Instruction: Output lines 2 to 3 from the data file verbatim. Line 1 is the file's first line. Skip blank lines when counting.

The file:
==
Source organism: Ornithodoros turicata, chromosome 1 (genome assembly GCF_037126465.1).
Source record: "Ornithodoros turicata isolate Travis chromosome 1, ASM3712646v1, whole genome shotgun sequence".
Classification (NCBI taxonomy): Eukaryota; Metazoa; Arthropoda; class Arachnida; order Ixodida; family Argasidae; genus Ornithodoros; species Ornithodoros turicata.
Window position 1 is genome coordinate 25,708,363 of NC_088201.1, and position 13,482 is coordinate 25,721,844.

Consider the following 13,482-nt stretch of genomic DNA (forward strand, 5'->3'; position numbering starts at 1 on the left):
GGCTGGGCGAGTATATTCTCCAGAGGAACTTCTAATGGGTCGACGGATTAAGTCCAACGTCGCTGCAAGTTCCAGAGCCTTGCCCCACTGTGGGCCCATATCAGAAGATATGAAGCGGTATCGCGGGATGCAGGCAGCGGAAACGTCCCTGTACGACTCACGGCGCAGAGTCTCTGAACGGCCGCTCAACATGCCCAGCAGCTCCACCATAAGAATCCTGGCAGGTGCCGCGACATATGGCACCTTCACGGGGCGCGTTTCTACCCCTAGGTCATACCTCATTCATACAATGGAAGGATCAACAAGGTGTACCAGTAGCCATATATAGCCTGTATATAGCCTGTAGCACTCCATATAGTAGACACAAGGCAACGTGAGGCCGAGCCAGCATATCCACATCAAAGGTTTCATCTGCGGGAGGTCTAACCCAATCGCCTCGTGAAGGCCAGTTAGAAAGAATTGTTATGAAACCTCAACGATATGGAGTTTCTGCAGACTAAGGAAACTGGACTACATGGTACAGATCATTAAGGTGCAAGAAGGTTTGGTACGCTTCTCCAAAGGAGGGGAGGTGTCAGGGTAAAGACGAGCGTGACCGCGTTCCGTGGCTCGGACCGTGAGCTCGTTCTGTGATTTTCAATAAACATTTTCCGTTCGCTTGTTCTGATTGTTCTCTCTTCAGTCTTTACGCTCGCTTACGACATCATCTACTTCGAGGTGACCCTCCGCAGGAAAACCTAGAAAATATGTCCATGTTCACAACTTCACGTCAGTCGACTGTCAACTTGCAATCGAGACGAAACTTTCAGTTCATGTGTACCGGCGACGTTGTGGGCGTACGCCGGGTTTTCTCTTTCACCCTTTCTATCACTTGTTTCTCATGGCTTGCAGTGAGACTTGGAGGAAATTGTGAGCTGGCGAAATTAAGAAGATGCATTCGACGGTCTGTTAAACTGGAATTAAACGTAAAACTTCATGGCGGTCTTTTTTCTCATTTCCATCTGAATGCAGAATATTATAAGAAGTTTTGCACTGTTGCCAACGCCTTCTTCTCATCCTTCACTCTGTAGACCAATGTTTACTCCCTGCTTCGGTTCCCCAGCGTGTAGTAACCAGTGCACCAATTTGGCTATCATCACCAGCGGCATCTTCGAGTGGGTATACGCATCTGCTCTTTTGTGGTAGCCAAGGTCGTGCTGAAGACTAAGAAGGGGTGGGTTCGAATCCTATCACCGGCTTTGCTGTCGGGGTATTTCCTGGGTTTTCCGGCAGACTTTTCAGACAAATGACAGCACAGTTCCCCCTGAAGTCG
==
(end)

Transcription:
Source record: "Ornithodoros turicata isolate Travis chromosome 1, ASM3712646v1, whole genome shotgun sequence".
Classification (NCBI taxonomy): Eukaryota; Metazoa; Arthropoda; class Arachnida; order Ixodida; family Argasidae; genus Ornithodoros; species Ornithodoros turicata.